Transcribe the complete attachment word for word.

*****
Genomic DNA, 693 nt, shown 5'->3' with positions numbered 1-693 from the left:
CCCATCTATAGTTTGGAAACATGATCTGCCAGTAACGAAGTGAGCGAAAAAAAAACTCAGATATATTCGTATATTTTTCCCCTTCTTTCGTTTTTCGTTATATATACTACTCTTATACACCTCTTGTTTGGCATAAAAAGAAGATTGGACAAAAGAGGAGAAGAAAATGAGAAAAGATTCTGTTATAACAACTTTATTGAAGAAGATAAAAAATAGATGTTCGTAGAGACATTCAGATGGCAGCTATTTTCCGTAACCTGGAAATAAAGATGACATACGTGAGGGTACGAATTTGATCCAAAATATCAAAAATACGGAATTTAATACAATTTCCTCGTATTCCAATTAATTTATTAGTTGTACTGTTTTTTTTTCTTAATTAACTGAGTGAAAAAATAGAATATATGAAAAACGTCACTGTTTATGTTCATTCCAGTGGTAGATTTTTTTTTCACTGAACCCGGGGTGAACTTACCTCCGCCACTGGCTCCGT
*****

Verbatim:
Genomic DNA, 693 nt, shown 5'->3' with positions numbered 1-693 from the left:
CCCATCTATAGTTTGGAAACATGATCTGCCAGTAACGAAGTGAGCGAAAAAAAAACTCAGATATATTCGTATATTTTTCCCCTTCTTTCGTTTTTCGTTATATATACTACTCTTATACACCTCTTGTTTGGCATAAAAAGAAGATTGGACAAAAGAGGAGAAGAAAATGAGAAAAGATTCTGTTATAACAACTTTATTGAAGAAGATAAAAAATAGATGTTCGTAGAGACATTCAGATGGCAGCTATTTTCCGTAACCTGGAAATAAAGATGACATACGTGAGGGTACGAATTTGATCCAAAATATCAAAAATACGGAATTTAATACAATTTCCTCGTATTCCAATTAATTTATTAGTTGTACTGTTTTTTTTTCTTAATTAACTGAGTGAAAAAATAGAATATATGAAAAACGTCACTGTTTATGTTCATTCCAGTGGTAGATTTTTTTTTCACTGAACCCGGGGTGAACTTACCTCCGCCACTGGCTCCGT